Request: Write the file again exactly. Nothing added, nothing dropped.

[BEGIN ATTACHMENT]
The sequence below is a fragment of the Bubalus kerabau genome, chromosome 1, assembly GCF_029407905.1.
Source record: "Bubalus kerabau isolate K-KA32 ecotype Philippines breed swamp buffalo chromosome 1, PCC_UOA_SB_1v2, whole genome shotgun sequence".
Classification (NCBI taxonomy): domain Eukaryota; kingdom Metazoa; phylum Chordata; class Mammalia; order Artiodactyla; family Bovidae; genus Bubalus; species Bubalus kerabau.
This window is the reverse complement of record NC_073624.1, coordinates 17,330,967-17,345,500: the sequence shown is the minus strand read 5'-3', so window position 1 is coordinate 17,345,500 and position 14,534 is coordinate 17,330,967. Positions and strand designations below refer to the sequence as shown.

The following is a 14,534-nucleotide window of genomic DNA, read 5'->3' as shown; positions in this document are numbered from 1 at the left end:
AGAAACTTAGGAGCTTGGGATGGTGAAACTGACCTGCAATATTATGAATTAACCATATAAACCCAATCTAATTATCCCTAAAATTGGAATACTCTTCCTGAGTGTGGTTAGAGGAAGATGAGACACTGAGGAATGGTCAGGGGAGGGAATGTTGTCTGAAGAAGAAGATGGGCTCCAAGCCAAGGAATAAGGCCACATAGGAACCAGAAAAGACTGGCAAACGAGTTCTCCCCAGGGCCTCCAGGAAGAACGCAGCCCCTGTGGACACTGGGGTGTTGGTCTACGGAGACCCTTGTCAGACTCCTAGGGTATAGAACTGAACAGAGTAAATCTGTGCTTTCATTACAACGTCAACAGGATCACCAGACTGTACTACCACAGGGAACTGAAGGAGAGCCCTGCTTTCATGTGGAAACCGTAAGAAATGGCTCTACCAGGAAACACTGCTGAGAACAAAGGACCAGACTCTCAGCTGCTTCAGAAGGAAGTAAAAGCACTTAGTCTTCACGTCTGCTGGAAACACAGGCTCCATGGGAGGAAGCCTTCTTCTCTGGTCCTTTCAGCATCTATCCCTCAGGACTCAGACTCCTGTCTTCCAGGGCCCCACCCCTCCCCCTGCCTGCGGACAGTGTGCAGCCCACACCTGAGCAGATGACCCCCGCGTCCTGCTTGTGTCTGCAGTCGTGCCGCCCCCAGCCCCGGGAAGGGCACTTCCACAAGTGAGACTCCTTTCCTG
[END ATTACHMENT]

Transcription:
The sequence below is a fragment of the Bubalus kerabau genome, chromosome 1, assembly GCF_029407905.1.
Source record: "Bubalus kerabau isolate K-KA32 ecotype Philippines breed swamp buffalo chromosome 1, PCC_UOA_SB_1v2, whole genome shotgun sequence".
Classification (NCBI taxonomy): domain Eukaryota; kingdom Metazoa; phylum Chordata; class Mammalia; order Artiodactyla; family Bovidae; genus Bubalus; species Bubalus kerabau.
This window is the reverse complement of record NC_073624.1, coordinates 17,330,967-17,345,500: the sequence shown is the minus strand read 5'-3', so window position 1 is coordinate 17,345,500 and position 14,534 is coordinate 17,330,967. Positions and strand designations below refer to the sequence as shown.

The following is a 14,534-nucleotide window of genomic DNA, read 5'->3' as shown; positions in this document are numbered from 1 at the left end:
AGAAACTTAGGAGCTTGGGATGGTGAAACTGACCTGCAATATTATGAATTAACCATATAAACCCAATCTAATTATCCCTAAAATTGGAATACTCTTCCTGAGTGTGGTTAGAGGAAGATGAGACACTGAGGAATGGTCAGGGGAGGGAATGTTGTCTGAAGAAGAAGATGGGCTCCAAGCCAAGGAATAAGGCCACATAGGAACCAGAAAAGACTGGCAAACGAGTTCTCCCCAGGGCCTCCAGGAAGAACGCAGCCCCTGTGGACACTGGGGTGTTGGTCTACGGAGACCCTTGTCAGACTCCTAGGGTATAGAACTGAACAGAGTAAATCTGTGCTTTCATTACAACGTCAACAGGATCACCAGACTGTACTACCACAGGGAACTGAAGGAGAGCCCTGCTTTCATGTGGAAACCGTAAGAAATGGCTCTACCAGGAAACACTGCTGAGAACAAAGGACCAGACTCTCAGCTGCTTCAGAAGGAAGTAAAAGCACTTAGTCTTCACGTCTGCTGGAAACACAGGCTCCATGGGAGGAAGCCTTCTTCTCTGGTCCTTTCAGCATCTATCCCTCAGGACTCAGACTCCTGTCTTCCAGGGCCCCACCCCTCCCCCTGCCTGCGGACAGTGTGCAGCCCACACCTGAGCAGATGACCCCCGCGTCCTGCTTGTGTCTGCAGTCGTGCCGCCCCCAGCCCCGGGAAGGGCACTTCCACAAGTGAGACTCCTTTCCTG